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Revolution continues

The revolution began quietly. On April 26, 1956, at a backwater terminal at Port Newark, N.J., a company owned by former trucker Malcom McLean loaded 58 specially strengthened truck trailers on the spar deck of the tanker Ideal X for a coastwise voyage to Houston. Transportation would never be the same.

Many were slow to adapt to McLean's introduction of containerized shipping

The Journal of Commerce had reported on McLean's plans, but it didn't have a story on the loading of the trailers the next morning. The innovation, in fact, wasn't mentioned in the paper until six weeks later, when McLean sought permission to lease 10 more T-2 tankers for his venture and the railroads objected.

Pan-Atlantic Steamship Co.'s Ideal X introduced containerized shipping in 1956.

Many others also were slow to recognize the impact that containerized shipping would have. A few days after the Ideal X first sailed with containers, New York port officials announced plans for a new pier at the foot of Houston Street in Manhattan to handle breakbulk cargo and passengers. Executives of traditional ship lines said intermodalism would never have more than limited application. They cited regulatory hurdles and operational difficulties: Who would want to ship whiskey in containers? some carriers asked.

A few carriers immediately realized that their world had changed as dramatically as it did a century earlier in the switch from sail to steam. Other domestic carriers made plans to follow McLean into containerization. In the international trades, the transformation took longer. Grace Line built container ships for the U.S.-Venezuela trade, only to have its first ship stuck in port for 11 months when Venezuelan dockworkers refused to handle containers. The first container ships didn't cross the Atlantic until 1966.

Malcom McLean in 1999
Containerization drastically reduced longshore employment, made old ports obsolete and opened vast new possibilities for shippers. Cargo locked in steel boxes was less vulnerable to damage and theft. As costs fell and intermodal systems developed, shippers were able to expand their markets and product sourcing. Containerized shipping provided the means for transporting the surge in exports from Asian nations. The JoC provided blow-by-blow accounts of those developments.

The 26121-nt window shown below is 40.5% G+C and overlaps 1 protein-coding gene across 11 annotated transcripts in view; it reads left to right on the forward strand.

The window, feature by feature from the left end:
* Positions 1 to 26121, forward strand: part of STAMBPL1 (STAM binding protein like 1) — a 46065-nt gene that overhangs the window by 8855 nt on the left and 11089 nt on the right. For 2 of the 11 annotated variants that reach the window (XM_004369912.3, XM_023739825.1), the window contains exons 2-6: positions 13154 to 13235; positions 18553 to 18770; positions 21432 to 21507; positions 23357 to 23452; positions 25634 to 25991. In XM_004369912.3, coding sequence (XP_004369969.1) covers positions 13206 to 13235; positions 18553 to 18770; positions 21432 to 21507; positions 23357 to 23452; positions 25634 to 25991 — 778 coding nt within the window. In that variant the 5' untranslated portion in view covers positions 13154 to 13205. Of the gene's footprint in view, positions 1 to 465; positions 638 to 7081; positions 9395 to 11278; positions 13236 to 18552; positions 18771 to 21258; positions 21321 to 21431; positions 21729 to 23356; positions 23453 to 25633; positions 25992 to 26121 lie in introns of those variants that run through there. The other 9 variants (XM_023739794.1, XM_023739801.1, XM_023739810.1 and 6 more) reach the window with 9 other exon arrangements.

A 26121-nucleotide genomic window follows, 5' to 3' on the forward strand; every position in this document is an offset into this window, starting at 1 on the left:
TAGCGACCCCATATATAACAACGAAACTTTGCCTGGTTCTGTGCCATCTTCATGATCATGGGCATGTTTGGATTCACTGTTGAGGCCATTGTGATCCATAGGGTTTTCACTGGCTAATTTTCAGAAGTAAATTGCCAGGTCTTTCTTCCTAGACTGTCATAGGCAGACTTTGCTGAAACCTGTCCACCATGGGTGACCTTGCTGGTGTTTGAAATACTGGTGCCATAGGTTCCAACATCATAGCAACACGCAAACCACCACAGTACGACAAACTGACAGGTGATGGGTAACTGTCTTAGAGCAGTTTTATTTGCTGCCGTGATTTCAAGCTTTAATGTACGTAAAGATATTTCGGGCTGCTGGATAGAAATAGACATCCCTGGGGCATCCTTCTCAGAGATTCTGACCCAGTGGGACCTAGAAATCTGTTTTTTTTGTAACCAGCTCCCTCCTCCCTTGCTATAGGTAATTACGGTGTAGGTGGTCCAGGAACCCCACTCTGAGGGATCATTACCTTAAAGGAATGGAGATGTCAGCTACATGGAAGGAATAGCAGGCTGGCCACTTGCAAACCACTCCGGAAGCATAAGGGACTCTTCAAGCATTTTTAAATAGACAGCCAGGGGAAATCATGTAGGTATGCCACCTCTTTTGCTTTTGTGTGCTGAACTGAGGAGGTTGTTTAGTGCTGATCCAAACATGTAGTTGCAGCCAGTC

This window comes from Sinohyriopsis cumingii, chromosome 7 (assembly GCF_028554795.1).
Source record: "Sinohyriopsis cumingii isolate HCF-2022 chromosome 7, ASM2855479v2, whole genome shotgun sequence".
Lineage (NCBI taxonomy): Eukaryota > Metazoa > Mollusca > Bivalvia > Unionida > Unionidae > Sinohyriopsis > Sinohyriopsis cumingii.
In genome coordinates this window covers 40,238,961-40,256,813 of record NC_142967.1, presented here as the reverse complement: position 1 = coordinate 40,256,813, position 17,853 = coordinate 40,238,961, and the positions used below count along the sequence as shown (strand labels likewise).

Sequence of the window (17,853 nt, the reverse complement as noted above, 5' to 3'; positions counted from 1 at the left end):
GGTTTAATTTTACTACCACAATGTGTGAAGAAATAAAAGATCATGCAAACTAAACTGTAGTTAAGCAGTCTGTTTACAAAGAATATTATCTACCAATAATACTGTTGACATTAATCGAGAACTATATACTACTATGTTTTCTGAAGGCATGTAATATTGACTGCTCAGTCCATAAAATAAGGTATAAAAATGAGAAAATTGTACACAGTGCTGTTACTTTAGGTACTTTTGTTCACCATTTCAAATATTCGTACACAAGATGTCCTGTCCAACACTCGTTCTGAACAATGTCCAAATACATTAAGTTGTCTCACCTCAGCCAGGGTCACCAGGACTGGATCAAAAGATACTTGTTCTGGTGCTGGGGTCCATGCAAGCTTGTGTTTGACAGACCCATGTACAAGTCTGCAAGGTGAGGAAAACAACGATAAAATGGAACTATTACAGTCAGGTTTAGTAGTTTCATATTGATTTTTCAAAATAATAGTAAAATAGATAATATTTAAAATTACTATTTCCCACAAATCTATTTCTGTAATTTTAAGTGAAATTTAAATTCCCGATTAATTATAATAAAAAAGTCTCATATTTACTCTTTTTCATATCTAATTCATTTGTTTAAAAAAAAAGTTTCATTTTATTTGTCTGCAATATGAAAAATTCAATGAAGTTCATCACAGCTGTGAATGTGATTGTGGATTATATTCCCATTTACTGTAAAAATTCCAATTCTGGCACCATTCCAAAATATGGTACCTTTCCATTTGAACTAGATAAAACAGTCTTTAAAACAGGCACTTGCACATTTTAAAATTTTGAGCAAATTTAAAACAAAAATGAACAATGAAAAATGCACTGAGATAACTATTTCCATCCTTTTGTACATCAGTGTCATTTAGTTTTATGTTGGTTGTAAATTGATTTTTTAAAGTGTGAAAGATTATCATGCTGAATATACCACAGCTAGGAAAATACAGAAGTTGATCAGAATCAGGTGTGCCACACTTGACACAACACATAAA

Some of the biggest battles in the container revolution were waged in Washington. Intermodal shipping got a huge boost in the early 1970s when carriers won permission to quote combined rail-ocean rates. Later, non-vessel- operating common carriers won a long court battle with a Supreme Court decision against contracts that attempted to require that union labor be used for stuffing and stripping containers at off-pier locations.

For carriers, containerization made a capital-intensive business even more capital-intensive. It hastened a shakeout of liner operators, many of which were unable to understand their costs or properly price their services. Storied names such as United States Lines, American Export Lines, States Line and Pacific Far East Line faded into history. The consolidation has continued, with acquisitions such as A.P. Moller's purchase in 1999 of the international services of Sea-Land, the company McLean founded.

In recent years, as technological innovations have become less dramatic, the JoC's coverage of containerization has focused on development of logistics strategies made possible by intermodal shipping. Companies have benefited from reduced inventories and just-in-time supply chains, but the benefits haven't been problem-free. If you don't think so, ask importers whose goods have been delayed by the current West Coast dock dispute.


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